Former organic farmer Edith Maxwell writes the Local Foods Mysteries Under the pseudonym Tace Baker, she writes the Speaking of Mystery series and the historical Carriagetown Mysteries. She also writes award-winning short crime fiction. Learn more about Edith and her books at her website and blog.
Edith is currently running a contest for a hand-painted silk scarf. See her website for details.
On Keeping and Cooking Chickens
I’m delighted to be a guest again on Killer Crafts & Crafty Killers. I was an organic farmer about twenty years ago for a few years, and I love immersing myself in that world again as I write the Local Foods Mystery series. The second book in the series will be out later this month. As‘Til Dirt Do Us Part opens, farmer Cam Flaherty is hosting a fall farm-to-table dinner under a big tent, with chef Jake Ericsson cooking up food from her farm and several others to serve to eighty guests.
Later in the book, Cam gets rescue chickens. Two of her volunteers discover that another farmer in town is maltreating her hens, and the Board of Health is about to have them put down. The volunteers get permission to relocate the chickens to Cam’s farm. With Cam’s permission, they build a coop and tell her how to take care of them.
My son works on a local organic farm that raises hens for eggs, so he gave me a tour. I laughed out loud when I heard the funny noises they make. It’s almost a gargling sound. Several other friends also keep hens, so I’ve been picking up bits of information all over the place. The birds have personalities, and some are smarter than others.
So far, Cam hasn’t eaten any of the birds, but she might sometime soon! In Book Three, Farmed and Dangerous, some backyard hens are “donated” to her farm (without her pemission) because the owners hadn’t realized how much work it is to take care of them. Unfortunately, this is happening a lot these days. Chickens are also being dropped off at overcrowded pet shelters.
Here’s an easy and tasty chicken recipe you can make with fresh local ingredients. We get our chicken at a local farm so we know the birds have ranged outdoors and have been treated well.
Foil Pesto Chicken and Vegetables
4 tablespoons fruity olive oil
1/2 cup basil pesto
4 boneless chicken breasts
2 slender zucchini, sliced thinly crosswise
2 Asian eggplants, sliced thinly crosswise
1 pint gold cherry tomatoes, sliced in half
Salt and pepper
White wine, plus plenty for drinking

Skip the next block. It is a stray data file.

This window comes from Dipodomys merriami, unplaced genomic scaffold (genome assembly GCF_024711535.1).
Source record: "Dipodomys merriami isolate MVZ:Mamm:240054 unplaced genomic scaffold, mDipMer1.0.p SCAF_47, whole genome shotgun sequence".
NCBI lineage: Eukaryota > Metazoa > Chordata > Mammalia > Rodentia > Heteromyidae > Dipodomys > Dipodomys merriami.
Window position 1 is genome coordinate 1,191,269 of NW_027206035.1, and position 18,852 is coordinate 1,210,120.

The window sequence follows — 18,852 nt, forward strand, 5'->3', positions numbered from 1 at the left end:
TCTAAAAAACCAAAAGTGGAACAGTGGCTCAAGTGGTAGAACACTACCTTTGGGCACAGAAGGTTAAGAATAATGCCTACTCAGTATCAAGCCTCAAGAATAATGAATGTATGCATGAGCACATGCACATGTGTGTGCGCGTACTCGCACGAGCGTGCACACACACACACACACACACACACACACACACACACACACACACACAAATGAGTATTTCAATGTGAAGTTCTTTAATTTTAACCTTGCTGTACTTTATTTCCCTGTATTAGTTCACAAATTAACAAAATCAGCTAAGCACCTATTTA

Heat an outdoor grill. Flatten the chicken breasts with a mallet or rolling pin. Place a fifteen-inch piece of heavy-duty foil on your work surface and lay one piece of chicken on that. Spread 2 tablespoons of pesto on the chicken. Layer a quarter of the zucchini and eggplant on top. Sprinkle 1 tablespoon of olive oil over the top. Sprinkle salt and pepper on, and splash on some white wine. Fold the foil in and double-fold so the packet is sealed.
Repeat for remaining chicken. Put all packets on the grill and cook for ten minutes, then turn and cook for twenty more minutes. Remove from grill and let sit five minutes before serving.
Great served with a tossed green salad, fresh corn on the cob, and a nice cool glass of white wine.
'Til Dirt Do Us Part
Autumn has descended on Westbury, Massachusetts, but the mood at the Farm-to-Table Dinner in Cam's newly built barn is unseasonably chilly. Local entrepreneur Irene Burr made a lot of enemies with her plan to buy Westbury's Old Town Hall and replace it with a textile museum--enough enemies to fill out a list of suspects when the wealthy widow turns up dead on a neighboring farm.
Even an amateur detective like Cam can figure out that one of the resident locavores went loco-at least temporarily--and settled a score with Irene. But which one? With the fall harvest upon her, Cam must sift through a bushel full of possible killers that includes Irene's estranged stepson, her disgruntled auto mechanic, and a fellow CSA subscriber who seems suspiciously happy to have the dead woman out of the way. The closer she gets to weeding out the culprit, the more Cam feels like someone is out to cut her harvest short. But to keep her own body out of the compost pile, she'll have to wrap this case up quickly.